C-content [mass%]
target

0.02

0.25

0.5

0.75

1

1.4

2.8

2.35

measured
0
0.24
0.51
0.79
n.a.
1.41
2.78
2.48

 
After compaction, samples were cut out of the capsules and hardened. Thereafter the material was austenitised at 1100°C for 30 minutes and then water-quenched to room temperature. Next they were mounted in electrically conducting epoxy and ground and polished to mirror finish. The prepared samples were examined using a scanning electron microscope of the type LEO 1530 VP.
 
Prior to the metallographic examinations, the commercial software ThermoCalc (in combination with the database TCFE4 [14]) was used to examine the alloys to determine the phases present in equilibrium as well as the phase compositions independent of the temperature and the amount of added carbon. Figure 1 shows the quasi-binary phase diagram in equilibrium for the alloy Nb9 with carbon contents between 0 and 3 mass%. Since the solubility for niobium in the iron-rich matrix is low, the intermetallic Laves-phase is stable for low carbon contents. This C14-type cubic phase is basically of the constitution NbFe2. Although it shows a certain solubility for chromium, most of the latter remains in the matrix and stabilises the ferritic lattice up to the liquidus temperature. With increasing carbon content the Laves-Phase disappears and a face-centred cubic niobium monocarbide (NbC) is present. As stated before it remains relatively pure, dissolving small amounts of molybdenum but nearly no iron or chromium. Since the NbC consumes virtually all carbon and no chromium the matrix phase remains ferritic until all niobium is bound in NbC. Above a certain content carbon is then diluted in the matrix and stabilises the austenite above 800°C. At a content of about 1.4%C a phase field exists where only austenite and NbC are stable. At higher contents, carbides of the types M23C6 and M7C3 are precipitated. These carbides contain high fractions of iron, chromium and molybdenum, thus leading to a decrease of the contents of the latter two elements in the matrix.

Normally, phase diagrams are used to keep track of the phase formation during cooling and thus are read along vertical lines. In contrast, the Ruhr Bochum team investigated the phase formation that occurs during the carburisation of the metal powder during HIP. Therefore, samples with different graphite contents were HIPed (compare Table 1). The positions of the samples used at the annealing temperature of 1100°C are also marked in Figure 1. Hence, below the phase diagram will be read along the horizontal line at 1100°C. Prior investigations revealed that for austenitised samples after quenching austenite is of course transformed into martensite (if it does not remain as residual austenite). Non-metallic inclusions however – such as carbides and nitrides – are not affected if the temperature rate is sufficiently high. Thus the phase diagram at high temperatures gives information about the non-equilibrium state of the samples after quenching to room temperature.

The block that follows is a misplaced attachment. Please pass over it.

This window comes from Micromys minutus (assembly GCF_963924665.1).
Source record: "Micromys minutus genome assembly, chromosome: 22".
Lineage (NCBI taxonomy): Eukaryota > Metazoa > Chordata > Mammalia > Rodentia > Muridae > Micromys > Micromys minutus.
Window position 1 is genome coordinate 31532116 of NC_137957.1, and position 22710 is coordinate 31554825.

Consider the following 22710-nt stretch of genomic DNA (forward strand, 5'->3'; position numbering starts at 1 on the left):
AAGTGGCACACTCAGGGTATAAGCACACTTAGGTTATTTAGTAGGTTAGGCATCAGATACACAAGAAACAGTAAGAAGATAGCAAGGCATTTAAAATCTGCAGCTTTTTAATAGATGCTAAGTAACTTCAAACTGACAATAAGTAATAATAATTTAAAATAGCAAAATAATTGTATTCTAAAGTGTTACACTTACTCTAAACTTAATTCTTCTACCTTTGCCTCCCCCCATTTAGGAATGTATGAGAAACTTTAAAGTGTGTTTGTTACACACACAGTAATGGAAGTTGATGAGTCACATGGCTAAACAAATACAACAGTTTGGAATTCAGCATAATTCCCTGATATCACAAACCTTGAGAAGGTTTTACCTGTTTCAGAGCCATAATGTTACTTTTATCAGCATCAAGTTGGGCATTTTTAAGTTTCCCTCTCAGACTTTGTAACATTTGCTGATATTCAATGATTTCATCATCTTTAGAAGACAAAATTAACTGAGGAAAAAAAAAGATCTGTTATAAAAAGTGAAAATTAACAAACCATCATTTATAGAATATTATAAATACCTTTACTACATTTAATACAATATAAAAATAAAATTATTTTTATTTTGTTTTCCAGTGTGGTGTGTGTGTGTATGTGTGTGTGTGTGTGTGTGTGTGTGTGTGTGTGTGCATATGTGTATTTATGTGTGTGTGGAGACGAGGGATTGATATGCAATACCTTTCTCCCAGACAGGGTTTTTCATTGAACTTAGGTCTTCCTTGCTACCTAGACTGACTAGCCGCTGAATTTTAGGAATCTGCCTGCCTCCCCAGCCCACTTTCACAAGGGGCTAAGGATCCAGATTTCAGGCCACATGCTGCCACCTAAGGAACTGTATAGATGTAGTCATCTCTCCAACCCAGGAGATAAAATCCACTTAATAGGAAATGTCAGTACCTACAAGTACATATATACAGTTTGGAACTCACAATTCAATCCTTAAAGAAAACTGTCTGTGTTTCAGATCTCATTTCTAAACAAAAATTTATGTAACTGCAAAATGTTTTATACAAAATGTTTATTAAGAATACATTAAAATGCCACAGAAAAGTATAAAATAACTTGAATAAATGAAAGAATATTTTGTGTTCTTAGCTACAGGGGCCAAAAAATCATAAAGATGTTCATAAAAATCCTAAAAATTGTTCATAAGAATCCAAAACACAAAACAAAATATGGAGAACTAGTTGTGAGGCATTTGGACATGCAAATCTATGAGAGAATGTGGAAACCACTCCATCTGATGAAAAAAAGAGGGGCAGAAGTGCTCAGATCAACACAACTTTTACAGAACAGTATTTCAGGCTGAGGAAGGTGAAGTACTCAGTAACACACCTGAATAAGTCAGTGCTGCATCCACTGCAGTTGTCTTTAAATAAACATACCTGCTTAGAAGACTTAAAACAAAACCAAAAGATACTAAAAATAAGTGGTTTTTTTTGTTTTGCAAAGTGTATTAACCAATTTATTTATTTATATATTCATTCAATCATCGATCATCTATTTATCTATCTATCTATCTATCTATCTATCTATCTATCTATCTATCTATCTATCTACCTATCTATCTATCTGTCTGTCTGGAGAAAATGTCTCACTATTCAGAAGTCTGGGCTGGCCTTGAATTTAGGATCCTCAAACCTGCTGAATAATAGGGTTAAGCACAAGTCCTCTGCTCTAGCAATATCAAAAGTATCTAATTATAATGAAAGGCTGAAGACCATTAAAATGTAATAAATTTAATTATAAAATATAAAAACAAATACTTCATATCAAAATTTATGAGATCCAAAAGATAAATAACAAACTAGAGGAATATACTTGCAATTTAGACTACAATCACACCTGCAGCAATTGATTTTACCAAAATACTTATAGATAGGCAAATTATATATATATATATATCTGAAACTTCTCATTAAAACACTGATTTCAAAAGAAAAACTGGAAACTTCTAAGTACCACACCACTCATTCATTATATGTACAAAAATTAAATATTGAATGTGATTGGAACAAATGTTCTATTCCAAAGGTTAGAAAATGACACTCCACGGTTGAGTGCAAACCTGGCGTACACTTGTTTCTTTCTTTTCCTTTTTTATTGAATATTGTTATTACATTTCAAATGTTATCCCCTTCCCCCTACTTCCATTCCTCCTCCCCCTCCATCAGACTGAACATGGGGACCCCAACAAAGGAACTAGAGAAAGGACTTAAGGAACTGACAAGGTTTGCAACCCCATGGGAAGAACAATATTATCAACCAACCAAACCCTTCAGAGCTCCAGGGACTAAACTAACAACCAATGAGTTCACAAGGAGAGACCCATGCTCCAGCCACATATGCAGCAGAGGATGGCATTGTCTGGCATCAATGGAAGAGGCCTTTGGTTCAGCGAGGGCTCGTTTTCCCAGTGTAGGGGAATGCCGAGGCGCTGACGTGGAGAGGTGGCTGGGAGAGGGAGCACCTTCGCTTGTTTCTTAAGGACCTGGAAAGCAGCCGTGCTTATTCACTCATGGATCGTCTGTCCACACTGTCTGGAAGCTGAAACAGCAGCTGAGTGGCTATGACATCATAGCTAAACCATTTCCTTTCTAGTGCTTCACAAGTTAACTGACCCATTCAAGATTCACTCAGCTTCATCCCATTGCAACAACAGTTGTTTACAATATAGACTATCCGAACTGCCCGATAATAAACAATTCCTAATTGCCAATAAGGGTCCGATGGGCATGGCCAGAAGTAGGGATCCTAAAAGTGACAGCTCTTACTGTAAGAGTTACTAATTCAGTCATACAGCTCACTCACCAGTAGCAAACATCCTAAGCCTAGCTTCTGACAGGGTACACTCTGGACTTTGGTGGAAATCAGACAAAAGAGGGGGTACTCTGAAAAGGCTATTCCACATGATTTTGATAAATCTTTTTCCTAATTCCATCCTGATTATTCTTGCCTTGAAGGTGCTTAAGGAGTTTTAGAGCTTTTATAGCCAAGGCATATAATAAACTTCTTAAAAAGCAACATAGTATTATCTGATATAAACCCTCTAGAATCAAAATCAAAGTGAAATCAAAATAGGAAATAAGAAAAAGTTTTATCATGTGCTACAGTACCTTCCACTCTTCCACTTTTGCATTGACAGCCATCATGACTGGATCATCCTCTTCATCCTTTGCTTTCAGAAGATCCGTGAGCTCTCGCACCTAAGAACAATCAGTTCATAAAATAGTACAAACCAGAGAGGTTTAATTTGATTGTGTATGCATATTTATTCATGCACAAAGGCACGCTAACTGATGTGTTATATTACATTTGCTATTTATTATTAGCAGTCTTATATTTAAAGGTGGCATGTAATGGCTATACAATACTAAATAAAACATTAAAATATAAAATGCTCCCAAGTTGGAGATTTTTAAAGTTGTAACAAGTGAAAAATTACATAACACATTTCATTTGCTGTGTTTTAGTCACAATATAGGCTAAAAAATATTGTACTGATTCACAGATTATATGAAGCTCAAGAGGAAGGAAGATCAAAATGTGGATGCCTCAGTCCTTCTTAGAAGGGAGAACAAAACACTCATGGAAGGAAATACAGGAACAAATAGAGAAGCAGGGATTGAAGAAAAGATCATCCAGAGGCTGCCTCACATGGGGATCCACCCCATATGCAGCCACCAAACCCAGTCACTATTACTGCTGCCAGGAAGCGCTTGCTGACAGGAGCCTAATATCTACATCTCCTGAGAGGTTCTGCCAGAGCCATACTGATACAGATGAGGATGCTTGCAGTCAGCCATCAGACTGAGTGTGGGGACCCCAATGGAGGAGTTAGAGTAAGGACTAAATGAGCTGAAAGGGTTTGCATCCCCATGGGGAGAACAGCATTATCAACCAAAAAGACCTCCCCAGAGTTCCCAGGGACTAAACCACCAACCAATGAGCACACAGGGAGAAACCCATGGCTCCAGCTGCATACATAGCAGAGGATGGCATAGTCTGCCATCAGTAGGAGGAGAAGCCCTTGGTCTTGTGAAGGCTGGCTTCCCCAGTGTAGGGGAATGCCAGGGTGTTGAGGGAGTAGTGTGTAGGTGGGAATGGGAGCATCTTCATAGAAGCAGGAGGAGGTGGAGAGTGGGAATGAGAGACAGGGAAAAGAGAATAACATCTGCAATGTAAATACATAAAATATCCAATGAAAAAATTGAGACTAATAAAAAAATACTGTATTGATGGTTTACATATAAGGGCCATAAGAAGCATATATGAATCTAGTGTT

Figure 2a shows the microstructure of the Nb9-powder in the atomized condition. It consists of fine lamellar Laves-phase precipitations in a ferritic metal matrix. The intermetallic phase changes its shape towards a more blocky structure during the HIP process if no carbon is added (Figure 2b). Figure 2c shows the situation after the addition of an amount of graphite that leads to a carbon content of 0.25 mass% in the material. As the diagram (Figure 1) predicts, both Laves-Phase and niobium carbides are present. These carbides are located along circles with diameters between 10μm and 100μm. Obviously this is due to the precipitation starting at the former surfaces of the spherical powder grains while the inner areas of the former grains still show Laves-phase which is unaffected by carbon. Since no graphite was detected after HIP it seems to be completely dissipated and dissolved in the metal matrix or bound to carbides. With increasing carbon content, the precipitations invade deeper into the powder grains while the unaffected areas in their centre become smaller (Figure 2d + e). The NbC always precipitates on the boundaries between Laves-phase and matrix and then grow into the Laves-phase, as can be observed in the magnified part in the upper left corner of Figure 2d). At 1 % C the Laves-phase has vanished and the microstructure shows a dispersion of fine (< 5μm) MC-type carbides. The carbide size corresponds to the size of the former powder grains (Figure 2f)). In contrary to lower carbon contents, at 1% their boundaries are closely occupied with carbides. The observation that 1%C is necessary to transform all Laves phase into NbC is not in complete accordance to forecasts based on the ThermoCalc-calculations because the diagram predicted a Laves-phase-free structure already at 0.75%C in equilibrium at 1100°C.
 
In order to obtain a martensitic hardenable matrix, 1.4%C have to be added according to ThermoCalc calculations. The correspondent microstructure is shown in Figure 2g). Compared to the previous photographs this sample shows smaller (<1 μm) carbides which sizes seem to be independent of the size of the powder grains. Contrary to Figure 2f) there is no carbide accumulation on the grain surfaces. Instead there are carbide free areas which can be identified as the former interstices between the powder grains. Only a small part of these interstices remain carbide-free, though. The other zones show an extremely fine dispersion of NbC and in accordance with the calculations no chromium-rich precipitates.